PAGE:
The PCOCA Prog­no­sis

Se­cu­rity of­fi­cials feel only a strin­gent law can bring down crime in the state

India Today - - STATES - By Asit Jolly

Pun­jab’s top se­cu­rity of­fi­cers are press­ing the newly elected Amarinder Singh govern­ment to leg­is­late fresh le­gal pro­vi­sions to en­sure a higher rate of con­vic­tion in or­gan­ised crime cases. What they want is PCOCA, a Pun­jab-spe­cific law that mim­ics the Ma­ha­rash­tra Con­trol of Or­gan­ised Crime Act (MCOCA), leg­is­lated amid con­sid­er­able con­tro­versy in 1999 to tackle the Mum­bai mafia and which was suc­ces­sively ex­tended to Delhi and some other states.

No­tably, leg­is­la­tion to this ef­fect tabled by for­mer deputy chief min­is­ter Sukhbir Badal was turned down by the then coun­cil of min­is­ters in July 2016 and sent back to the state ad­vo­cate gen­eral for re­vi­sion.

The orig­i­nal PCOCA draft talks of hold­ing sus­pects with­out bail for six months (180 days) and seeks to ren­der ‘con­fes­sions’ made be­fore po­lice of­fi­cers above the rank of SP (su­per­in­ten­dent of po­lice) ad­mis­si­ble in a trial court. All it would re­quire is for a DIG (deputy in­spec­tor gen­eral) or an of­fi­cer of a higher rank to put down in writ­ing why IPC (In­dian Pe­nal Code) pro­vi­sions were


in­ad­e­quate in a par­tic­u­lar case. In its present form, the draft act also em­pow­ers a court to per­mit in-cam­era trial and have a wit­ness pro­tec­tion pro­gramme. It also wants spe­cial courts to en­sure speedy tri­als.

But while the PCOCA pro­posal re­vives mem­o­ries of con­tro­ver­sial past in­stances of in­vok­ing MCOCA, in­clud­ing in the match-fix­ing al­le­ga­tions against crick­eter S. Sreesanth, Pun­jab direc­tor gen­eral of po­lice (DGP) Suresh Arora in­sists there is a strong case in favour of the leg­is­la­tion. Cit­ing sta­tis­tics, the DGP points to the abysmally low rate of con­vic­tion in cases per­tain­ing to gang­sters and crime syn­di­cates— just 10 con­vic­tions ver­sus 95 ac­quit­tals dur­ing the ten­ure of the last SAD-BJP regime.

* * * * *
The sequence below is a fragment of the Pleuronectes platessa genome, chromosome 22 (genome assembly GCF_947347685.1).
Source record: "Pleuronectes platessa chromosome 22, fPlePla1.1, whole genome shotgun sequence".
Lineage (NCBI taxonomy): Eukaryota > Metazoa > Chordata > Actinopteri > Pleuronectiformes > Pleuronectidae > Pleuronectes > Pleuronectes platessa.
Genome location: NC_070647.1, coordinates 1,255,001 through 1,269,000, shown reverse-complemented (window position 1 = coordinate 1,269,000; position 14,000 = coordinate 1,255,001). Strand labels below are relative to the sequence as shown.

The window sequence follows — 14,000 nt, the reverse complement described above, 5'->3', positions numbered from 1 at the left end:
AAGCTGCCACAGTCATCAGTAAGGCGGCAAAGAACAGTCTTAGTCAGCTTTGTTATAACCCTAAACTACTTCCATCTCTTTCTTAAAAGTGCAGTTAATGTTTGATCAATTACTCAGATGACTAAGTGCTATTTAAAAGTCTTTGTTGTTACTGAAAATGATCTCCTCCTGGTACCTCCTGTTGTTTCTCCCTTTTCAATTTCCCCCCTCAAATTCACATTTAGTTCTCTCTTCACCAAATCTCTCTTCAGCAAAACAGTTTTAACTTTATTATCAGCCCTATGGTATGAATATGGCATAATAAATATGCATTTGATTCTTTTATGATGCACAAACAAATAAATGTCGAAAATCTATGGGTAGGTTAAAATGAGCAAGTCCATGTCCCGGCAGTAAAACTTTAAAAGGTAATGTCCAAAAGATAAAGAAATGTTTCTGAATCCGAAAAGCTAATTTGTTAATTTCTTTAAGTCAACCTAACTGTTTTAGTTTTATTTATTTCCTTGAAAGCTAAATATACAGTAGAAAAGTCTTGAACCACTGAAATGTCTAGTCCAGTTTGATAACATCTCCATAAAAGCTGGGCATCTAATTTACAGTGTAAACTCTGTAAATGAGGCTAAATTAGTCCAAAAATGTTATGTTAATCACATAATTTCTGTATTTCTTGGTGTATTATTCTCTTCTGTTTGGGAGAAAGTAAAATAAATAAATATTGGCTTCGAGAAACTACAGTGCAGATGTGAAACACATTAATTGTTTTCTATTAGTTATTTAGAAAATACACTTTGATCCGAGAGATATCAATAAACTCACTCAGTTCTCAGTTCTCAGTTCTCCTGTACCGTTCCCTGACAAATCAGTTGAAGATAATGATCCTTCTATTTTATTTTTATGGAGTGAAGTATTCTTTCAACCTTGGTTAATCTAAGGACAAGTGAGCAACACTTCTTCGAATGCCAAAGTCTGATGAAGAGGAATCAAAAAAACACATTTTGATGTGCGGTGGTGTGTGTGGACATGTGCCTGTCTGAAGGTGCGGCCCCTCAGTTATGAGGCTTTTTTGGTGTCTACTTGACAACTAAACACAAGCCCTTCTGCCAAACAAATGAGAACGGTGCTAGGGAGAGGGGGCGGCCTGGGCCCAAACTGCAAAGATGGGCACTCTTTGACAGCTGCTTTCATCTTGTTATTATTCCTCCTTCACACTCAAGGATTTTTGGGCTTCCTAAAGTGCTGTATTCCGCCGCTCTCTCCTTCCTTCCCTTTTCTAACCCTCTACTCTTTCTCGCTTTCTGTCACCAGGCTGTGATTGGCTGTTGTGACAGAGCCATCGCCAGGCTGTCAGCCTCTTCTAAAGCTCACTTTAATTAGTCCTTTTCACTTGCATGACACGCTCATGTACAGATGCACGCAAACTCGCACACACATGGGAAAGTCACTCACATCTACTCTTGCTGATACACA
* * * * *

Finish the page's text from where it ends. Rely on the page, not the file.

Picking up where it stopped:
Po­lice of­fi­cers also point to the im­pos­si­ble task of se­cur­ing wit­nesses in re­cent cases, in­clud­ing in the ter­ror bomb­ing at Maur dur­ing the assem­bly poll cam­paign, the killing of Sacha Sauda ad­her­ents, the as­sas­si­na­tion of Pun­jab RSS vice-pres­i­dent Brig. V.P. Gag­neja and the gun­ning down of the Namd­hari ma­tri­arch Mata Chand Kaur in 2016.

No­tably, even the CBI, which was handed over the in­ves­ti­ga­tion of the Gag­neja and Chand Kaur killings, has not made much head­way in the cases. Po­lice of­fi­cers point to the ex­is­tence of 57 or­gan­ised gangs with close to 500 mem­bers, un­der­scor­ing their ca­pac­ity to ter­rorise wit­nesses. Chief Min­is­ter Amarinder Singh, though, is yet to take a fi­nal call—it’s hardly sur­pris­ing, given the scope for abuse.


CM Amarinder Singh at a meet­ing with se­nior po­lice of­fi­cials in Chandi­garh

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